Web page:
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Stuxnet 0.5: The missing link

Fuseworks Media
Fuseworks Media

Symantec Security Response has discovered new intelligence on the earliest known version of Stuxnet.

In operation as early as 2007, this newly uncovered version featured an entirely different attack mechanism than its successors.

Rather than affecting the speed of uranium enrichment centrifuges, Stuxnet 0.5 was designed to close crucial valves that feed uranium hexafluoride gas into the centrifuges, causing serious damage to the centrifuges and the uranium enrichment system as a whole.

In addition, hints in this early version indicate work on the Stuxnet project could date back to 2005 or earlier.

Stuxnet, one of the most sophisticated pieces of malware ever written, was discovered in July 2010. This complex malware took many months to analyse and the eventual payload significantly raised the bar in terms of cyber threat capability. Stuxnet proved that malicious programmes executing in the cyber world could successfully impact critical national infrastructure. The earliest known variant of Stuxnet was version 1.001 created in 2009. That is, until now.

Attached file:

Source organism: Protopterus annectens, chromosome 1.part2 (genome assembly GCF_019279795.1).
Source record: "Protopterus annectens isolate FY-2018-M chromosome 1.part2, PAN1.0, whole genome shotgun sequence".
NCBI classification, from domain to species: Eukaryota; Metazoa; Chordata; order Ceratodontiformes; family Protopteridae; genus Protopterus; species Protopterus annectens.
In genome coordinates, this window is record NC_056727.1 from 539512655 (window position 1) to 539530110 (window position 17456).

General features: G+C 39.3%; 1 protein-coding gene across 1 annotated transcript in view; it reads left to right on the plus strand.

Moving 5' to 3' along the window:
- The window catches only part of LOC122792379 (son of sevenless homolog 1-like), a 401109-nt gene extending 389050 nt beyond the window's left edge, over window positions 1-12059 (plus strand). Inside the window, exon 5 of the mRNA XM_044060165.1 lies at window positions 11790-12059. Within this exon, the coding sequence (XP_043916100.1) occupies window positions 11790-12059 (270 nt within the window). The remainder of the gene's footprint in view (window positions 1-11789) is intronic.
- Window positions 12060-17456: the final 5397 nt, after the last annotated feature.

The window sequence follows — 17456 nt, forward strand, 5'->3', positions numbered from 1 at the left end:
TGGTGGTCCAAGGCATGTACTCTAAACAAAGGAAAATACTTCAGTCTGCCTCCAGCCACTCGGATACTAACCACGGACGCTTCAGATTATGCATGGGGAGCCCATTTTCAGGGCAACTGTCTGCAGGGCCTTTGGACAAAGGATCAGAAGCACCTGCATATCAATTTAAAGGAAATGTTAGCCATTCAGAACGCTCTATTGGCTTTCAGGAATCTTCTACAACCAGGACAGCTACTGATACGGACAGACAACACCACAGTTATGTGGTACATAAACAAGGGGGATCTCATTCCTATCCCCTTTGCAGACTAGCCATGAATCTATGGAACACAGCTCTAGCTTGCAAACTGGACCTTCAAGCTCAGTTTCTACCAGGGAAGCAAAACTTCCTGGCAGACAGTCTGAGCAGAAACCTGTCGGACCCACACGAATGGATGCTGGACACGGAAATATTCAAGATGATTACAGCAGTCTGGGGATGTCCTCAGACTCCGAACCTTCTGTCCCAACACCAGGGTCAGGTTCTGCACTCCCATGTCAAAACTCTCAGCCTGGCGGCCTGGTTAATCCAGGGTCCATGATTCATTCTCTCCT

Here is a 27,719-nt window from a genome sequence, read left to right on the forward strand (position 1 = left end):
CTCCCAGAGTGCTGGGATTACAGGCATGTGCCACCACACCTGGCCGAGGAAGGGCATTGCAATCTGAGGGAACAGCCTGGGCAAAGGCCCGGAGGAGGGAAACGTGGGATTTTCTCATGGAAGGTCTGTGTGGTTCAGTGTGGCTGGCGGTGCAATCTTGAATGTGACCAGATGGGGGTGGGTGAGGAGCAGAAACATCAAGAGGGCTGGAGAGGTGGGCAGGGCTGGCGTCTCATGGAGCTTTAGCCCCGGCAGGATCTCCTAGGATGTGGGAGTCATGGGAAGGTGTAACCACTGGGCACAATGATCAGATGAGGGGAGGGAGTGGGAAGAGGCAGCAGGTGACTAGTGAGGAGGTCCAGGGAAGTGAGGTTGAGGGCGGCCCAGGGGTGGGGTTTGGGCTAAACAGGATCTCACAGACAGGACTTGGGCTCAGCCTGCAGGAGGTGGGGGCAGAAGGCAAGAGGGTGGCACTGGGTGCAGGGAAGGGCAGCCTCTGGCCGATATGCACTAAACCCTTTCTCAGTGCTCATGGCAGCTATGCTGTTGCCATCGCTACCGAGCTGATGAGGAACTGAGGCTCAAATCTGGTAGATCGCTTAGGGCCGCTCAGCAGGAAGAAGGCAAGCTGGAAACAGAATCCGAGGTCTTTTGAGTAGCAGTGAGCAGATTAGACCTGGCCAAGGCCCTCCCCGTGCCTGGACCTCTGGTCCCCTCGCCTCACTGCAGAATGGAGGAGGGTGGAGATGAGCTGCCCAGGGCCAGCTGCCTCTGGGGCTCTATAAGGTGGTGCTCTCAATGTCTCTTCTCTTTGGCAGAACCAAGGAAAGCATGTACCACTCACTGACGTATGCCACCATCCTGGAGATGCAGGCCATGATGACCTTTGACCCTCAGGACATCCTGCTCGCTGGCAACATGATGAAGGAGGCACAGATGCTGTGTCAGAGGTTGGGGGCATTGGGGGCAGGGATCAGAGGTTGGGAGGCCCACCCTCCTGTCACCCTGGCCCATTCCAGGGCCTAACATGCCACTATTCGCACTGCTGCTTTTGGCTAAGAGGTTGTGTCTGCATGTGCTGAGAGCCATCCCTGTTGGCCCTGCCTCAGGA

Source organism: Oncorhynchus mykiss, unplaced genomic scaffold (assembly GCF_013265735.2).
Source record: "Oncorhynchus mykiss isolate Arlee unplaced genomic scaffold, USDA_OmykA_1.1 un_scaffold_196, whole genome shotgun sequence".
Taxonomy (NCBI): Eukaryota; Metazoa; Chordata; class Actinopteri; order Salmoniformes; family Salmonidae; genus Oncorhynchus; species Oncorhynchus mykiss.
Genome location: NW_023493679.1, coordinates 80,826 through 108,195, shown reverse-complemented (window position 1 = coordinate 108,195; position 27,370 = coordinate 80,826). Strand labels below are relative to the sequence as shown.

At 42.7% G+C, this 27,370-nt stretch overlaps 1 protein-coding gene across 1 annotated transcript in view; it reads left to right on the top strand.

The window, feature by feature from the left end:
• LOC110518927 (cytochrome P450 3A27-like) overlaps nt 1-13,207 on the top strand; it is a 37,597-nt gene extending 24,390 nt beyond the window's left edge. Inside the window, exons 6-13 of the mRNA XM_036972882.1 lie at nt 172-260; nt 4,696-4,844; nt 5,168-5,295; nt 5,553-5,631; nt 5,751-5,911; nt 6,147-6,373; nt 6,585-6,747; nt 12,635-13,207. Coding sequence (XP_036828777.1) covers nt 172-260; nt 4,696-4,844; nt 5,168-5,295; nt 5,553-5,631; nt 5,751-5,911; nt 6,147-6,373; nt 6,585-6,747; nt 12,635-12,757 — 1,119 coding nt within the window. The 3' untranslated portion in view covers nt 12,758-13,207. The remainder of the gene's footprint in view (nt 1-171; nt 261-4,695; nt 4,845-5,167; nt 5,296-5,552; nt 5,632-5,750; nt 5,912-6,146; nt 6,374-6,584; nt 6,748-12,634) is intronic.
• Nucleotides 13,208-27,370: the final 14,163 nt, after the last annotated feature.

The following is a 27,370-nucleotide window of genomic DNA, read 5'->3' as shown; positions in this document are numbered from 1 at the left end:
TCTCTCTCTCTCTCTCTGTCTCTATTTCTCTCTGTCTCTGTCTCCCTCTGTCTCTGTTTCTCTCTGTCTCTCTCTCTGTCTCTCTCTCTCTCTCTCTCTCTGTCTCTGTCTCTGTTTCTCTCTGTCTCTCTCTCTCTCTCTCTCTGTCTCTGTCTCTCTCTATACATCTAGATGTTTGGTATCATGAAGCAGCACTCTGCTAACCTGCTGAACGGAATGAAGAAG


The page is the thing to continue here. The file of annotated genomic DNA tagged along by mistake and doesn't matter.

Key discoveries found while analysing Stuxnet 0.5:

- Oldest variant of Stuxnet ever found

- Built using the Flamer platform

- Spreads by infecting Step 7 projects including on USB keys

- Stops spreading on July 4, 2009

- Does not contain any Microsoft exploits

- Has a full working payload against Siemens 417 PLCs that was incomplete in Stuxnet 1.x versions

As with version 1.x, Stuxnet 0.5 is a complicated and sophisticated piece of malware requiring a similar level of skill and effort to produce.

Despite the age of the threat and kill date, Symantec sensors have still detected a small number of dormant infections (Stuxnet 0.5 files found within Step 7 project files) worldwide over the past year.

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